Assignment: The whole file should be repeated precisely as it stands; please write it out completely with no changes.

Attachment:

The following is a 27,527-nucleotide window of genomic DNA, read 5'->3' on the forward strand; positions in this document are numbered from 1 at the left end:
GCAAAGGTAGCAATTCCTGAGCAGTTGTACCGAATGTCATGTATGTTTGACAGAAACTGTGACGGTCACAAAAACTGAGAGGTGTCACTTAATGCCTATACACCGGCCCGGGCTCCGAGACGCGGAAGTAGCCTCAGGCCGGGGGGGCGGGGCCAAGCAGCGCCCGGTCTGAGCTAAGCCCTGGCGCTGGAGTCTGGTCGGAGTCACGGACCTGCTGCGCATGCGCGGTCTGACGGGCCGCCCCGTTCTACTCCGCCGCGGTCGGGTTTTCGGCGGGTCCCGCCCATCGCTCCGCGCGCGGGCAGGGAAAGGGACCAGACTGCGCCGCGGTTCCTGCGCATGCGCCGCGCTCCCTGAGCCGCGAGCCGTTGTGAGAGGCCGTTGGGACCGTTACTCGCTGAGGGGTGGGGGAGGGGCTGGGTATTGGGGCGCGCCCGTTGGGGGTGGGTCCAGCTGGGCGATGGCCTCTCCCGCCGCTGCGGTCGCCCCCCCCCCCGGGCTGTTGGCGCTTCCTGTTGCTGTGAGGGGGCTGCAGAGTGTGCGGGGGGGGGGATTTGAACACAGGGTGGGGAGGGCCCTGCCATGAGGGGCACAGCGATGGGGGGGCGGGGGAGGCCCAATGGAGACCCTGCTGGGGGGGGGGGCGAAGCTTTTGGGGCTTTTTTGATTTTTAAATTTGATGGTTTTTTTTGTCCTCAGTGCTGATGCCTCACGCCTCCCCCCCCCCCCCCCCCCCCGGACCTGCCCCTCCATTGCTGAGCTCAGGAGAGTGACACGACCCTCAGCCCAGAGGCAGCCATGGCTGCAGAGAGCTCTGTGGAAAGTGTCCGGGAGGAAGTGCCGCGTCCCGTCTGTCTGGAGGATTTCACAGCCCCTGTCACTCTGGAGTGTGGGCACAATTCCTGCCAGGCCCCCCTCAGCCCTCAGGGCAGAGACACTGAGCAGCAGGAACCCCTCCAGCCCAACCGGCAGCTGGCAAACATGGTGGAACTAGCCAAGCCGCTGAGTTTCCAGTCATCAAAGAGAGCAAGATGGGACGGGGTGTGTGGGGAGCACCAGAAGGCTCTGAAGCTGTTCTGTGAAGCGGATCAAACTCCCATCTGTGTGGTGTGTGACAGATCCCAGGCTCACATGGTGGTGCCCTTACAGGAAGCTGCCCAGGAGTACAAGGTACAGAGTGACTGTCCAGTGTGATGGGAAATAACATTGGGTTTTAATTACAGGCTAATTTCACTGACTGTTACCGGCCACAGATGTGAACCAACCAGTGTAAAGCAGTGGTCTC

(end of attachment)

The following is a 27,527-nucleotide window of genomic DNA, read 5'->3' on the forward strand; positions in this document are numbered from 1 at the left end:
GCAAAGGTAGCAATTCCTGAGCAGTTGTACCGAATGTCATGTATGTTTGACAGAAACTGTGACGGTCACAAAAACTGAGAGGTGTCACTTAATGCCTATACACCGGCCCGGGCTCCGAGACGCGGAAGTAGCCTCAGGCCGGGGGGGCGGGGCCAAGCAGCGCCCGGTCTGAGCTAAGCCCTGGCGCTGGAGTCTGGTCGGAGTCACGGACCTGCTGCGCATGCGCGGTCTGACGGGCCGCCCCGTTCTACTCCGCCGCGGTCGGGTTTTCGGCGGGTCCCGCCCATCGCTCCGCGCGCGGGCAGGGAAAGGGACCAGACTGCGCCGCGGTTCCTGCGCATGCGCCGCGCTCCCTGAGCCGCGAGCCGTTGTGAGAGGCCGTTGGGACCGTTACTCGCTGAGGGGTGGGGGAGGGGCTGGGTATTGGGGCGCGCCCGTTGGGGGTGGGTCCAGCTGGGCGATGGCCTCTCCCGCCGCTGCGGTCGCCCCCCCCCCCGGGCTGTTGGCGCTTCCTGTTGCTGTGAGGGGGCTGCAGAGTGTGCGGGGGGGGGGATTTGAACACAGGGTGGGGAGGGCCCTGCCATGAGGGGCACAGCGATGGGGGGGCGGGGGAGGCCCAATGGAGACCCTGCTGGGGGGGGGGGCGAAGCTTTTGGGGCTTTTTTGATTTTTAAATTTGATGGTTTTTTTTGTCCTCAGTGCTGATGCCTCACGCCTCCCCCCCCCCCCCCCCCCCCGGACCTGCCCCTCCATTGCTGAGCTCAGGAGAGTGACACGACCCTCAGCCCAGAGGCAGCCATGGCTGCAGAGAGCTCTGTGGAAAGTGTCCGGGAGGAAGTGCCGCGTCCCGTCTGTCTGGAGGATTTCACAGCCCCTGTCACTCTGGAGTGTGGGCACAATTCCTGCCAGGCCCCCCTCAGCCCTCAGGGCAGAGACACTGAGCAGCAGGAACCCCTCCAGCCCAACCGGCAGCTGGCAAACATGGTGGAACTAGCCAAGCCGCTGAGTTTCCAGTCATCAAAGAGAGCAAGATGGGACGGGGTGTGTGGGGAGCACCAGAAGGCTCTGAAGCTGTTCTGTGAAGCGGATCAAACTCCCATCTGTGTGGTGTGTGACAGATCCCAGGCTCACATGGTGGTGCCCTTACAGGAAGCTGCCCAGGAGTACAAGGTACAGAGTGACTGTCCAGTGTGATGGGAAATAACATTGGGTTTTAATTACAGGCTAATTTCACTGACTGTTACCGGCCACAGATGTGAACCAACCAGTGTAAAGCAGTGGTCTC